Neighbors’ complaints shut down green waste recycling

August 19, 2010


A battle over the smell of freshly ground greens has escalated to the point where most of San Luis Obispo County’s green waste composting will be eliminated, raising serious questions about the fate of the Cold Canyon Landfill.

On Sept. 1, Cold Canyon will begin trucking green waste to Santa Maria, the price will go from $20 a ton to $43 a ton with a small raise in curb rates. By the end of the month, the facility operators plan to have sold off any remaining compost.

“I buy their green waste and use it for landscaping,” said Larry Cusick, a local landscaper. “It is unbelievable that such a valuable service is no longer available.”

The Cold Canyon Landfill opened approximately 50 years ago, serves about 70 percent of the residents of San Luis Obispo County, while earning a reputation for having a high rate of recycling.

Twelve years ago, Cold Canyon began composting green waste. A few years later, the prior owner of the adjacent property sold four 40 acre parcels.

People who bought the properties soon built homes and moved next to the dump. This group of homeowners contends they thought the dump would be shut down when its latest permit expired, which is slated to occur in the next few years.

When the neighbors became aware that the plant’s operators had filed for a permit to extend the landfill portion of the facility, they joined together as a group and asked Bruce Falkenhagen, who owns a 40-acre parcel, to be their spokesperson.  They then started a concerted effort to shut down the Cold Canyon facility by lodging repeated complaints to regulators.

Following up on the neighbor’s complaints, the state sent investigators to check for composting odors.

The California Department of Resources Recycling and Recovery filed three odor violations against the facility for green waste smells in three months starting in April. As a result of three violations in three months, the state issued a cease and desist order for the green waste smells or the dump could be closed down.

State laws prohibit green waste odors, even the smell of Christmas trees, while allowing stronger odors to emanate from trash.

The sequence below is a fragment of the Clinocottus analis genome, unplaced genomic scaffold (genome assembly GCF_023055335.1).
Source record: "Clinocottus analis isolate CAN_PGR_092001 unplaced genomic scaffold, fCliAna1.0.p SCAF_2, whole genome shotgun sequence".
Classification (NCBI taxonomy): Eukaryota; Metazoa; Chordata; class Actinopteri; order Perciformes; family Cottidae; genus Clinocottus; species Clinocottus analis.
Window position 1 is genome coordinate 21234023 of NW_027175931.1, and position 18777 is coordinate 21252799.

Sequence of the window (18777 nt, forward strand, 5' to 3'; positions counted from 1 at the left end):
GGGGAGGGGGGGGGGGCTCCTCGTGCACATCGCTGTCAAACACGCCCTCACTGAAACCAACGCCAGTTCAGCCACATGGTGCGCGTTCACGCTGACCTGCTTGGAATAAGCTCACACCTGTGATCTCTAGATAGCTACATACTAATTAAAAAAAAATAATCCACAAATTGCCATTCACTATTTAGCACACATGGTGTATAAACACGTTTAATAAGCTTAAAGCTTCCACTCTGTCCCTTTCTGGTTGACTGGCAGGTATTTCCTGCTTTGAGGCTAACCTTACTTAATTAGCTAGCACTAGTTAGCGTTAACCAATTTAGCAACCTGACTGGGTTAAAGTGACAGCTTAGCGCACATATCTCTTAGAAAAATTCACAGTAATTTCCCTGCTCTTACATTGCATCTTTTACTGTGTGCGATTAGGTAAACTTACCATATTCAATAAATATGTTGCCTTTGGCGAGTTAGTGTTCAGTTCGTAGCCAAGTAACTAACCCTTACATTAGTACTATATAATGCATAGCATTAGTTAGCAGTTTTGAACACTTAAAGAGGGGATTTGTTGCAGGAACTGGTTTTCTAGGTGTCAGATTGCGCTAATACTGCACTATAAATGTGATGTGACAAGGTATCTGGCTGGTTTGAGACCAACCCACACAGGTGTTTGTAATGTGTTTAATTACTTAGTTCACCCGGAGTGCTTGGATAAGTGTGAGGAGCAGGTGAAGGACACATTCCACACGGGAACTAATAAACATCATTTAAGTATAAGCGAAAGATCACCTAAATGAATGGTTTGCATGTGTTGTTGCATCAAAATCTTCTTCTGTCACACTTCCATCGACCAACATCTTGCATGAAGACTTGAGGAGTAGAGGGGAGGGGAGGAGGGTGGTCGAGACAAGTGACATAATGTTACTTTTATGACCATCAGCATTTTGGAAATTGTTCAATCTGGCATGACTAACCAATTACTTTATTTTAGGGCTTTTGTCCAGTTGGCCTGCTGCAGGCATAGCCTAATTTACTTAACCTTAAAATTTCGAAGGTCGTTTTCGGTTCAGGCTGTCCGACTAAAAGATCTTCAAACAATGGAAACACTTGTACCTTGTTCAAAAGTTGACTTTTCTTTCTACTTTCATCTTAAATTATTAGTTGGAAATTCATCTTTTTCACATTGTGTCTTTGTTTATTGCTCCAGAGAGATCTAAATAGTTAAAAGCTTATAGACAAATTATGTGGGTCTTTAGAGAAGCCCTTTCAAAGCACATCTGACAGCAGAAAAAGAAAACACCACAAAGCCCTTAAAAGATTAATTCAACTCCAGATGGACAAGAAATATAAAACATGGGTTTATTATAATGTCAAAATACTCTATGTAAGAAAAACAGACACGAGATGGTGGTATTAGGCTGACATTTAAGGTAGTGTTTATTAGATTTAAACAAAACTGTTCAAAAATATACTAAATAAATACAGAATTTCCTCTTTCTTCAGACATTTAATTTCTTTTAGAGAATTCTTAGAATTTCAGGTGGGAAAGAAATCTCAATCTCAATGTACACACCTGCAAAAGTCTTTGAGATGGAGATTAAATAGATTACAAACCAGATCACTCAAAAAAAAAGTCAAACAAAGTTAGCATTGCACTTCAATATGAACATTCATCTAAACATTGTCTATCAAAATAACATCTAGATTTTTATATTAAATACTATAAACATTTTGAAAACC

“The odor resembled freshly ground green material feedstock,” one violation said.

“It is not that it smelled bad,” landfill manager Tom Martin said. “If I grind Christmas trees and it smells like pine, it is a violation. Given these standards there is no way we can operate.”

In the past, San Luis Obispo County has received accolades and awards for their recycling programs and a diversion rate that is more than 60 percent. (Diversion rate is the percentage of waste materials diverted from traditional landfills to be recycled, composted or re-used.)

“In this day and age, when we know how important composting is, to be hauling this out of area is absolutely absurd,” said Jeff Buckingham, the president of Blue Rooster Telecom and an advocate for composting.

In early 2009, shortly after the Garbage Company began working on the permit process, the neighboring homeowners started making multiple smells and noise complaints.

“We saw a huge upswing in complaints in 2009,” said Karen Brooks, the San Luis Obispo Air Pollution Control Board compliance section manager. “The record of complaints is forcing these issues.”

Since mid 2009, the neighbors have lodged almost 700 complaints with state and local government agencies, officials said.

Falkenhagan disagrees and claims that the neighbors starting making repeated complaints in 2004.

Officials at the dump contend they have had very few complaints until they began working on the permit and that the homeowners should have known there would be some odors before they built their homes next to the dump.

“They bought the land cheap because it is next to a landfill and then they complain that it smells,” Martin said. “They want to shut down the landfill completely.”

San Luis Obispo County Supervisor Adam Hill said the neighbors have the right to lodge noise and odor complaints. But noted there is a tradeoff to living near a dump.

“I would prefer that we can continue to compost,” Hill said. “That is why we have such a great diversion rate.”

Falkenhagan, who purchased 40 acres of land near the dump for $365,000 in 2000, objects to the argument that they purchased the land at a lower cost because of its location.

“While it appears that the neighbors are now being portrayed as whiners and we bought the property for cheap because it was near a landfill, I take issue with that,” Falkenhagan said in an email.  “When I bought in 2000, I paid a very high dollar for the land.”

Landfill officials contend that the neighbors have organized an email and phone tree to remind each other to send out complaints in an effort to close the dump.

In an email sent  Jan. 6 2010, Falkenhagan writes that the Cold Canyon’s EIR is reporting very few odor complaints. He urges his neighbors to correct that with email and calls to state and local government officials if they smell an odor. (The first circulated draft of the EIR was completed before the neighbors started filing multiple complaints.)

“I will be sending an email to all of you,” Falkenhagan says in the email. “Please go outside then and see if you smell anything. If you do, you make the same calls. This takes everyone if we hope to succeed.”